Perhaps you saw those words on a company's website, or in a commercial promoting a new product. Some marketers may say their products are "FDA approved," but how can you know for sure what the U.S. Food and Drug Administration approves?
The FDA is responsible for protecting public health by regulating human drugs and biologics, animal drugs, medical devices, tobacco products, food (including animal food), cosmetics, and electronic products that emit radiation.
But not all those products undergo premarket approval -- that is, a review of safety and effectiveness by FDA experts and agency approval before a product can be marketed. Here are some examples of what the agency does (and doesn't) approve.
The FDA approves color additives used in FDA-regulated products This includes those used in food (including animal food), dietary supplements, drugs, cosmetics, and some medical devices. These color additives (except coal-tar hair dyes) are subject by law to approval by the agency, and each must be used only in compliance with its approved uses, specifications, and restrictions. In the approval process, FDA evaluates safety data to ensure that a color additive is safe for its intended purposes.
The FDA doesn't approve infant formula The FDA does not approve infant formulas before they can be marketed. But manufacturers of infant formula are subject to the agency's regulatory oversight.
Manufacturers must ensure that infant formula complies with federal nutrient requirements. Manufacturers must register with the FDA and provide the agency with a notification before marketing a new formula. The FDA conducts yearly inspections of all facilities that manufacture infant formula and collects and analyzes product samples. The agency also inspects new facilities. If FDA officials determine that an infant formula presents a risk to human health, the manufacturer of the formula must conduct a recall.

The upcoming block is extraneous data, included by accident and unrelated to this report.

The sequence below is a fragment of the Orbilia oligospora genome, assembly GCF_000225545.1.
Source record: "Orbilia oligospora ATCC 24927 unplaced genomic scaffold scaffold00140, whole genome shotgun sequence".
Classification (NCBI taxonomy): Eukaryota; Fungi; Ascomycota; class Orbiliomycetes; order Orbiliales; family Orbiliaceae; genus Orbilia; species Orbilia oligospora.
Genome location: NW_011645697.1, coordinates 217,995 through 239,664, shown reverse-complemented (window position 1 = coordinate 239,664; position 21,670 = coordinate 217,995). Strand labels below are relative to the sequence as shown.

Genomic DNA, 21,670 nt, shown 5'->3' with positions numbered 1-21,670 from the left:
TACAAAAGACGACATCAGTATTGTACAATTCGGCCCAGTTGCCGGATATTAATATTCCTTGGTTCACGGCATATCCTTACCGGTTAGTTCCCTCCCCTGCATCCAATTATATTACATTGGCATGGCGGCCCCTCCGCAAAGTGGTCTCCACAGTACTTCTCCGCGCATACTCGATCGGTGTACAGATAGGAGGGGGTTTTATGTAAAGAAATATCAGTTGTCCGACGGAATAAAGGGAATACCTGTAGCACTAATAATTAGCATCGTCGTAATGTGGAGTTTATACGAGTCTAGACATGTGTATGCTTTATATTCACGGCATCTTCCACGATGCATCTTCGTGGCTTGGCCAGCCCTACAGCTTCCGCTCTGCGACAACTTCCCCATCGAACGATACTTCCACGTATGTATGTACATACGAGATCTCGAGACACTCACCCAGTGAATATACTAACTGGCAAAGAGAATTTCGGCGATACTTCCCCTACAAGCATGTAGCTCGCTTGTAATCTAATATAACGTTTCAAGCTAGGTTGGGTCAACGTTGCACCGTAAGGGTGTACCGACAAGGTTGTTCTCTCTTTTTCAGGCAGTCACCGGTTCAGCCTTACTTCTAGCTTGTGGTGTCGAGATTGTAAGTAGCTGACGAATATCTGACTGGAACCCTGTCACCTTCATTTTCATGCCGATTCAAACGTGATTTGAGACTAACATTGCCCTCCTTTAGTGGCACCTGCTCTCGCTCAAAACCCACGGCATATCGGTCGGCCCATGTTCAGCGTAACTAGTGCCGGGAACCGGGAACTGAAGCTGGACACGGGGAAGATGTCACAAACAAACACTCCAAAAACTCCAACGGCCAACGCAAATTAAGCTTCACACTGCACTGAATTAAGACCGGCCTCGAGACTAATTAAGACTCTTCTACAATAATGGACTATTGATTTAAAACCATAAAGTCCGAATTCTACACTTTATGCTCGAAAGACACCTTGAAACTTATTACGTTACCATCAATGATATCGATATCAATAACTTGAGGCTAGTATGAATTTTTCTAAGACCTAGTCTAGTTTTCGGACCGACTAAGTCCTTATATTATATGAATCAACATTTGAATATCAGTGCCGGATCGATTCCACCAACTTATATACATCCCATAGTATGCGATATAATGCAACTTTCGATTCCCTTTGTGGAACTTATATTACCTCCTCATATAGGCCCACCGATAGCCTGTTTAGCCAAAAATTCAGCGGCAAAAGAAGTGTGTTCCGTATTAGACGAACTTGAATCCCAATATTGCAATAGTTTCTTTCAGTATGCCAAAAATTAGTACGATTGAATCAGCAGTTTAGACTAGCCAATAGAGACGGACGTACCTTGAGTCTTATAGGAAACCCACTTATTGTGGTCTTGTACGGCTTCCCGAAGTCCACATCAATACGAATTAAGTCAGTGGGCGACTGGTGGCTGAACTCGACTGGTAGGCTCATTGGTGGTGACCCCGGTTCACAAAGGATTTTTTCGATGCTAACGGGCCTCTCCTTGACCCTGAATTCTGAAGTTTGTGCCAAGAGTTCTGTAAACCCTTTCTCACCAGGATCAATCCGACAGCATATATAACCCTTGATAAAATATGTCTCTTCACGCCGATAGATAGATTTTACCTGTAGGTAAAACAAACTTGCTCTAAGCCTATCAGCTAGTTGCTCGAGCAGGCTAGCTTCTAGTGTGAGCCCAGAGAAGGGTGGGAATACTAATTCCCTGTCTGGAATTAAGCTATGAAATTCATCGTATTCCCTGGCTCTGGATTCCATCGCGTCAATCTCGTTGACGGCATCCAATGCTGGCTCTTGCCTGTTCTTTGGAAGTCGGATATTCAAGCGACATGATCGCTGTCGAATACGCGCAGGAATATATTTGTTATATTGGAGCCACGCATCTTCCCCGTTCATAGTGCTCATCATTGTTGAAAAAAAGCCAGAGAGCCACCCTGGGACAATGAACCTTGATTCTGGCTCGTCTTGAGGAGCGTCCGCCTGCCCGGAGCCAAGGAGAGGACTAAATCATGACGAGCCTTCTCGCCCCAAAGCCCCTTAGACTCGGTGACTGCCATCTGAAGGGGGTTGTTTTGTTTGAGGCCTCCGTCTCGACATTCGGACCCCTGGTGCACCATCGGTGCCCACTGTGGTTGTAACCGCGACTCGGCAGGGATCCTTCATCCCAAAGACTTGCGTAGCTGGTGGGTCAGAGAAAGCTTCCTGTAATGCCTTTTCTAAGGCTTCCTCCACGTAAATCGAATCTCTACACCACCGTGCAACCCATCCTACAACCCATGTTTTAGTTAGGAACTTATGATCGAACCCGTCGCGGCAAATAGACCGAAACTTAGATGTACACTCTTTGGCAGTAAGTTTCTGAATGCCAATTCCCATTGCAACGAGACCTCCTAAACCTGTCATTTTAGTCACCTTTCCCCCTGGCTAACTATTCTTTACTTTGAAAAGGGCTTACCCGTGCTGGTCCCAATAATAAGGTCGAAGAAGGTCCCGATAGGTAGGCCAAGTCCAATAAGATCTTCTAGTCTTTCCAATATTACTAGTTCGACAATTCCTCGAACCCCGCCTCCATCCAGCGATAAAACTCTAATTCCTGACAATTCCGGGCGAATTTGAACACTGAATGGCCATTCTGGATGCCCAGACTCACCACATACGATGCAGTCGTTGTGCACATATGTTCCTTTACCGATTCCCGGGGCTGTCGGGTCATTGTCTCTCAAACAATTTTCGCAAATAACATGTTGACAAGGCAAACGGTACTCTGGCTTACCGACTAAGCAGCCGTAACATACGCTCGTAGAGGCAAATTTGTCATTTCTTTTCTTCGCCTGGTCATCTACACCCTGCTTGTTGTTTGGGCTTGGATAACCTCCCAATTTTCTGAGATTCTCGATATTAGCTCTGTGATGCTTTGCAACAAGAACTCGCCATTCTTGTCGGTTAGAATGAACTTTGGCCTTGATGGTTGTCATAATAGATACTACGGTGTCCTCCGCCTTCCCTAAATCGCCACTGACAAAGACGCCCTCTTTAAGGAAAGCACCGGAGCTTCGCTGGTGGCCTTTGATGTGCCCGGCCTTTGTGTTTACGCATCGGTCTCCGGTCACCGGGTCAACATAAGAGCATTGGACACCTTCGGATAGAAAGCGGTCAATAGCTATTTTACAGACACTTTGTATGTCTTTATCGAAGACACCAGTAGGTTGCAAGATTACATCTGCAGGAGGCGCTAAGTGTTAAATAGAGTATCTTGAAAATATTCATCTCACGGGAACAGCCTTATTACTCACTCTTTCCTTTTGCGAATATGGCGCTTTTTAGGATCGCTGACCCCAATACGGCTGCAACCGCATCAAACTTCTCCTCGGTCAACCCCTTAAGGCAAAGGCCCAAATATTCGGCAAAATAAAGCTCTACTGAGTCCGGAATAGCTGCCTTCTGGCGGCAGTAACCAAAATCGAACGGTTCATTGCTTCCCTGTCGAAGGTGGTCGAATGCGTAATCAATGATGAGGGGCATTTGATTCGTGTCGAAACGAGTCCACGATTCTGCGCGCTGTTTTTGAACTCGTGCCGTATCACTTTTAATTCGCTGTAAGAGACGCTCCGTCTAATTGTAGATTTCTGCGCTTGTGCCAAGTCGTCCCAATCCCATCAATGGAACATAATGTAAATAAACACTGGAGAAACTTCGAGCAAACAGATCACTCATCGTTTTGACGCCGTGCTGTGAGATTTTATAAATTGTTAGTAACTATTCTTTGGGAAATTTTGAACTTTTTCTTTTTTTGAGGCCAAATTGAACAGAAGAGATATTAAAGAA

The FDA doesn't approve the food label, including the Nutrition Facts panel The FDA does not approve individual food labels before food products can be marketed. But FDA regulations require nutrition information to appear on most foods, including dietary supplements. Also, any claims on food products must be truthful and not misleading, and must comply with any regulatory requirements for the type of claim.
The FDA doesn't approve dietary supplements Unlike new drugs, dietary supplements are not reviewed and approved by the agency based on their safety and effectiveness. When public health concerns arise about a dietary supplement after the product is on the market, the FDA evaluates the product's safety through research and adverse event monitoring.
The FDA doesn't approve tobacco products There's no such thing as a safe tobacco product, so the FDA's safe and effective standard for evaluating medical products is not appropriate for tobacco products. Instead, it regulates tobacco products based on a public health standard that considers the product's risks to the population as a whole.
To legally sell or distribute a new tobacco product in the United States, manufacturers must receive a written order from FDA. A marketing order does not indicate that the tobacco product is either safe or "approved." It means that the manufacturer has complied with the requirements under the law to bring its product to market.
The FDA does not approve cosmetics Examples of cosmetics include perfumes, makeup, moisturizers, shampoos, hair dyes, face and body cleansers, and shaving preparations. Cosmetic products and ingredients, and their labeling, do not require FDA approval before they go on the market. There's one exception: color additives (other than coal-tar hair dyes). Cosmetics must be safe for their intended use and properly labeled.